Austin, Texas
Austin, Texas photo by Wikidiculous

Austin is located in Travis County, Texas. It has a population of over 757,688, which has grown by 15.4% over the last ten years. The cost of living index in Austin, 88, is well below the national average. New single-family homes in Austin are valued at $139,500 on average, which is well below the state average. In 2008, 1,928 new homes were constructed in Austin, down from 3,155 the previous year.

The three big industries for women in Austin are educational services, health care, and professional, scientific, and technical services. For men, it is construction, professional, scientific, and technical services, and accommodation and food services. The average commute to work is about 22 minutes. More than 40.4% of Austin residents have a bachelor's degree, which is higher than the state average. The percentage of residents with a graduate degree, 14.7%, is higher than the state average.

The unemployment rate in Austin is 6.5%, which is less than Texas's average of 8.1%.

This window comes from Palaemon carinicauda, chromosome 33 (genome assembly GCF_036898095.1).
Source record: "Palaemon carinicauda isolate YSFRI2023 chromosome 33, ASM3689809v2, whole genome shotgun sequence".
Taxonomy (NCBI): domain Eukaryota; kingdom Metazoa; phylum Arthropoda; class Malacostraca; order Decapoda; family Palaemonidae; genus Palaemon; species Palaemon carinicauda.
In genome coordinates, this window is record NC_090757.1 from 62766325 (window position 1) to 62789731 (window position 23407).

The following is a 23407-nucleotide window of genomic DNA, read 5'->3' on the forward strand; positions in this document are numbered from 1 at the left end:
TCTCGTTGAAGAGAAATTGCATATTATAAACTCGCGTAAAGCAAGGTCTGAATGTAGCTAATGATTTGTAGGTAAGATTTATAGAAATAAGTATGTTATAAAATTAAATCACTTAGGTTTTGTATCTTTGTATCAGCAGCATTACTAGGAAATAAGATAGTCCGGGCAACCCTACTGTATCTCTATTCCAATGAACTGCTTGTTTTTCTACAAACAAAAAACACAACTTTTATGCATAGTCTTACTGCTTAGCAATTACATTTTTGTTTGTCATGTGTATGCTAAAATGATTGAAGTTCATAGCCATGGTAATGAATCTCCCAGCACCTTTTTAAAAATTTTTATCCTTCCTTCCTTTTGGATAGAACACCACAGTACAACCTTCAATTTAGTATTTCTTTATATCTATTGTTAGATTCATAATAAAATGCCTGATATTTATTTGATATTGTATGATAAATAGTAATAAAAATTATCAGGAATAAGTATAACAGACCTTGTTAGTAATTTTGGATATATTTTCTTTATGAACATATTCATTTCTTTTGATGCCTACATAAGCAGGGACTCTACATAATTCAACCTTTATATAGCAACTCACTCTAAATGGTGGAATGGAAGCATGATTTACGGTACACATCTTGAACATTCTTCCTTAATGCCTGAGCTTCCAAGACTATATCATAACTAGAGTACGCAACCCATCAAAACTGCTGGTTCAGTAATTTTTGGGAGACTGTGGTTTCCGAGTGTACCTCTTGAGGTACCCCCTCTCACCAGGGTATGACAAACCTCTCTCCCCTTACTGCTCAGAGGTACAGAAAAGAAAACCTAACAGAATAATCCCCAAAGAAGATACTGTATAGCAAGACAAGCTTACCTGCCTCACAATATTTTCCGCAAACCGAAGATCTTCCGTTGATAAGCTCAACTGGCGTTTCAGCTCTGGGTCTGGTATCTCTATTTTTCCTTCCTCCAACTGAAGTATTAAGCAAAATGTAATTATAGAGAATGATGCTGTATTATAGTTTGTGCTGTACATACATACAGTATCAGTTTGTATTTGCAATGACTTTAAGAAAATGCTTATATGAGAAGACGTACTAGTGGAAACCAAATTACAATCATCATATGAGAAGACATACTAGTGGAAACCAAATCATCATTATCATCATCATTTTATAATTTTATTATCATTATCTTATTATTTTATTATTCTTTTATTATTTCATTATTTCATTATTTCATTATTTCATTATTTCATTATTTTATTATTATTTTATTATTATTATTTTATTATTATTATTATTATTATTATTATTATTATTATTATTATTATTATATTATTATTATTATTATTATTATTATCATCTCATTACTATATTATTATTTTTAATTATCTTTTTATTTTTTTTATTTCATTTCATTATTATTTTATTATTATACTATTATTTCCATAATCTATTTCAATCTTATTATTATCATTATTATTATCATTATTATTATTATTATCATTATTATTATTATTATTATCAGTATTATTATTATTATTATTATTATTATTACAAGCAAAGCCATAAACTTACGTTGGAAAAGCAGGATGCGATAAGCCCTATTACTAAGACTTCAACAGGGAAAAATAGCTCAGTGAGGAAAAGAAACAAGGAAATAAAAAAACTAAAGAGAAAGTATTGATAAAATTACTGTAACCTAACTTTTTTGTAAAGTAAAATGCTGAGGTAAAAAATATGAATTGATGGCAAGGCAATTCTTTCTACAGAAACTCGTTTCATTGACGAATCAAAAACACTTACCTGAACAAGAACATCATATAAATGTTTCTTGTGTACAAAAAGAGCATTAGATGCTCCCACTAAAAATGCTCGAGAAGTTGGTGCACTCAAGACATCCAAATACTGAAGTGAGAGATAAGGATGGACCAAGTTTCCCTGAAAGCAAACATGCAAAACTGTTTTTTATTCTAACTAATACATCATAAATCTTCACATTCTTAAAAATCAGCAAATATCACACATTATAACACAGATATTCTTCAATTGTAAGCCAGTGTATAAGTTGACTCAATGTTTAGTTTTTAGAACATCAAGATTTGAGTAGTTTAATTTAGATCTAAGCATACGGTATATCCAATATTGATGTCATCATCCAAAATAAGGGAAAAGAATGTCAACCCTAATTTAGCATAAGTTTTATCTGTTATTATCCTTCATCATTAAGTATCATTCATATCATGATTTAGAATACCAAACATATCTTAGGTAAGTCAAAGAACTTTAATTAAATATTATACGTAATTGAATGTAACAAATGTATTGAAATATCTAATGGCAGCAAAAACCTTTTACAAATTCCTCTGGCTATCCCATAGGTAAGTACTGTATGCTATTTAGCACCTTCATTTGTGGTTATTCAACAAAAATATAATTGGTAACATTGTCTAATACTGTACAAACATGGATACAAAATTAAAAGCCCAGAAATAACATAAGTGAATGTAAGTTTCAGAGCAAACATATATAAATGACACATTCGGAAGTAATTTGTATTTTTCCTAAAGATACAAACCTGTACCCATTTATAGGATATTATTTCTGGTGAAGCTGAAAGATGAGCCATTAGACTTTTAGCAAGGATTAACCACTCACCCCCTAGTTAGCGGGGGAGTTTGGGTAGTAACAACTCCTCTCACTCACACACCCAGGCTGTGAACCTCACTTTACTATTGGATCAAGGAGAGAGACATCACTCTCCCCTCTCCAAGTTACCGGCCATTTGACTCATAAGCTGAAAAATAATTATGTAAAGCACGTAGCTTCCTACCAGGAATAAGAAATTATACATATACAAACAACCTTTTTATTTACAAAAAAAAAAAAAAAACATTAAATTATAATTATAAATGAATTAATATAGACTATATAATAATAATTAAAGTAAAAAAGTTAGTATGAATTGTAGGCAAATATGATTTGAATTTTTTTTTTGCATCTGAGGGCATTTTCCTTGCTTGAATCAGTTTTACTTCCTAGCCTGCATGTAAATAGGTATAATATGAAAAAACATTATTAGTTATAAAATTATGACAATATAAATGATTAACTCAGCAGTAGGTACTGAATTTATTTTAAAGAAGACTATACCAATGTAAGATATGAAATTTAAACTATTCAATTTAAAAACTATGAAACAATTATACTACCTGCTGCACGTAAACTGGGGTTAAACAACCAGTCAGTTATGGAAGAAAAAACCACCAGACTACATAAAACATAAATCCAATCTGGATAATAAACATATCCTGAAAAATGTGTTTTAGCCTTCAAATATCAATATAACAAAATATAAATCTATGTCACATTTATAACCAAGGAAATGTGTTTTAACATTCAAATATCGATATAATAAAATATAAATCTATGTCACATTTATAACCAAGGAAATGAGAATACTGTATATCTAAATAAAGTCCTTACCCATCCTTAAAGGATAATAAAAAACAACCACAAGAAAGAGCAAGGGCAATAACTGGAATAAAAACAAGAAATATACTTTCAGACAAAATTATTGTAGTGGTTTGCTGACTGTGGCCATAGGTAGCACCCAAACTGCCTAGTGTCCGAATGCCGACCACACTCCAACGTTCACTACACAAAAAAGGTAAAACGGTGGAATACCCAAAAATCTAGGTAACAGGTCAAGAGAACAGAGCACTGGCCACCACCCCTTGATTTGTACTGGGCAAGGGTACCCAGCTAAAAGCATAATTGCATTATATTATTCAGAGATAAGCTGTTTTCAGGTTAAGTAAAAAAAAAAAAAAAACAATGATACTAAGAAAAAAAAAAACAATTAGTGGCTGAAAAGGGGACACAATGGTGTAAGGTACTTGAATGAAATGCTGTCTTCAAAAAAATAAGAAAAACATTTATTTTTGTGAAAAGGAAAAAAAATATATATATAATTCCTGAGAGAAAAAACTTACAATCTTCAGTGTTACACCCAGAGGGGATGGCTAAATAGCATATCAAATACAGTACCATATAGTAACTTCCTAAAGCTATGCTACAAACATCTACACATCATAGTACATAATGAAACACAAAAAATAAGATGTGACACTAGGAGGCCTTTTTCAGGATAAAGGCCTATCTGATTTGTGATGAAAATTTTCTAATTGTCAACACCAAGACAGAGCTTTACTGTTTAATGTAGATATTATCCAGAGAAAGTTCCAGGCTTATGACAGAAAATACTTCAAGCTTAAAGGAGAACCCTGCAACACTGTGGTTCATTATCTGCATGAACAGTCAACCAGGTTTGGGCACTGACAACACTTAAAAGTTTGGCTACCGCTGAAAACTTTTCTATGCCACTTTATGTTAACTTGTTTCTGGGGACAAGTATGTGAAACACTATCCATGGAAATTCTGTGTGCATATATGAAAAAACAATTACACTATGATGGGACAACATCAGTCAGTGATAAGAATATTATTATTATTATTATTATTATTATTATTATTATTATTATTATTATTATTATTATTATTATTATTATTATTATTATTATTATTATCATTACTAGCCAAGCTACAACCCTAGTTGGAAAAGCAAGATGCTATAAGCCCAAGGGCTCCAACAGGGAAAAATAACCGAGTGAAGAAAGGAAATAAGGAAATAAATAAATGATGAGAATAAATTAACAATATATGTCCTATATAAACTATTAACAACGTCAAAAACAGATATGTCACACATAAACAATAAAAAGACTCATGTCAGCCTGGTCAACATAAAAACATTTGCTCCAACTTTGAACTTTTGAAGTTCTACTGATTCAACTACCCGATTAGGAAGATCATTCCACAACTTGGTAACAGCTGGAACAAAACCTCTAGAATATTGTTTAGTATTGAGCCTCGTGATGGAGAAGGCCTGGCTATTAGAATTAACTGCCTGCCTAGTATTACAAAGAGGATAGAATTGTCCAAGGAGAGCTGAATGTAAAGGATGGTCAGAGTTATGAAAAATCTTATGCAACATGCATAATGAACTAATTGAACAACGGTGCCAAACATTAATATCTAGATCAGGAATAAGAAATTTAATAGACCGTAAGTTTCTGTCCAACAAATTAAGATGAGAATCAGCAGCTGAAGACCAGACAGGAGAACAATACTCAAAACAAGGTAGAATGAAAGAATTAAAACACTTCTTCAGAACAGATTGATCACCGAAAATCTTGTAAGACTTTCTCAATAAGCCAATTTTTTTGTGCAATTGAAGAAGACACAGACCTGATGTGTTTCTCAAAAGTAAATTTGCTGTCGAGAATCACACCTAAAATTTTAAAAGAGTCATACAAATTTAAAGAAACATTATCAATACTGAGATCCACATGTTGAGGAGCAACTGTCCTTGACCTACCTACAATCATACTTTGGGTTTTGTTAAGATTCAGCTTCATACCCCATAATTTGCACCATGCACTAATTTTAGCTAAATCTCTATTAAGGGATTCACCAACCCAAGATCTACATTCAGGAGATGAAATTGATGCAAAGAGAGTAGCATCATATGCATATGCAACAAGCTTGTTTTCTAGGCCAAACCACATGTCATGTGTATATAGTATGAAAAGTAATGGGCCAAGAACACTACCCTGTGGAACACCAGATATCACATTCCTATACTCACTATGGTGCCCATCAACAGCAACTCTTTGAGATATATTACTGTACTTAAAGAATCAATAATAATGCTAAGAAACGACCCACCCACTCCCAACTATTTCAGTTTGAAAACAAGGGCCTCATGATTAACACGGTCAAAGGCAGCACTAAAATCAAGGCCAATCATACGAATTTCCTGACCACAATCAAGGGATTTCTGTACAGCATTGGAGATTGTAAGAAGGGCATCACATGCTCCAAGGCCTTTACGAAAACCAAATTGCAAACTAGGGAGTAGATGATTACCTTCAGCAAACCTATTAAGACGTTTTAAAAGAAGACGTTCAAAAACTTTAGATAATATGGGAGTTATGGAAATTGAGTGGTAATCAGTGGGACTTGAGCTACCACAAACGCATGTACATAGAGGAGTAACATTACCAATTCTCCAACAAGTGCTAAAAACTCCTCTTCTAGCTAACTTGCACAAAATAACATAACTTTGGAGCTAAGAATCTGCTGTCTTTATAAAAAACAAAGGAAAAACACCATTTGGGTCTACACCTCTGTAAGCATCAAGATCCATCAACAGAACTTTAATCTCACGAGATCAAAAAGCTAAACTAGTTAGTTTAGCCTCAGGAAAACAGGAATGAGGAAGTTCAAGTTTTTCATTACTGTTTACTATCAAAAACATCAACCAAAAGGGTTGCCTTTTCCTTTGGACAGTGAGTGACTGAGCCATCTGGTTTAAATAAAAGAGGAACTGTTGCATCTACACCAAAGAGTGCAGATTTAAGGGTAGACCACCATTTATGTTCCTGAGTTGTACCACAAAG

The percentage of Austin residents that are affiliated with a religious congregation, 46.2%, is less than both the national and state average. Pilgrim Rest Primitive Baptist Church, Adam and Eve Garden Baptist Church and Pleasant Hill Baptist Church are all churches located in Austin. The largest religious groups are the Catholic Church, the Southern Baptist Convention and the United Methodist Church.

Austin is home to the Morris Williams Golf Course and the Sixth Street Historic District as well as Wild Basin Wilderness Park and Rudolph Gamblin Field. Shopping centers in the area include Capital Plaza Shopping Center, Capital Plaza Shopping Center and Lamar Plaza Shopping Center. Visitors to Austin can choose from Club Hotel by Doubletree Austin University Area, Austin Folk House and AmeriPark at Austin for temporary stays in the area.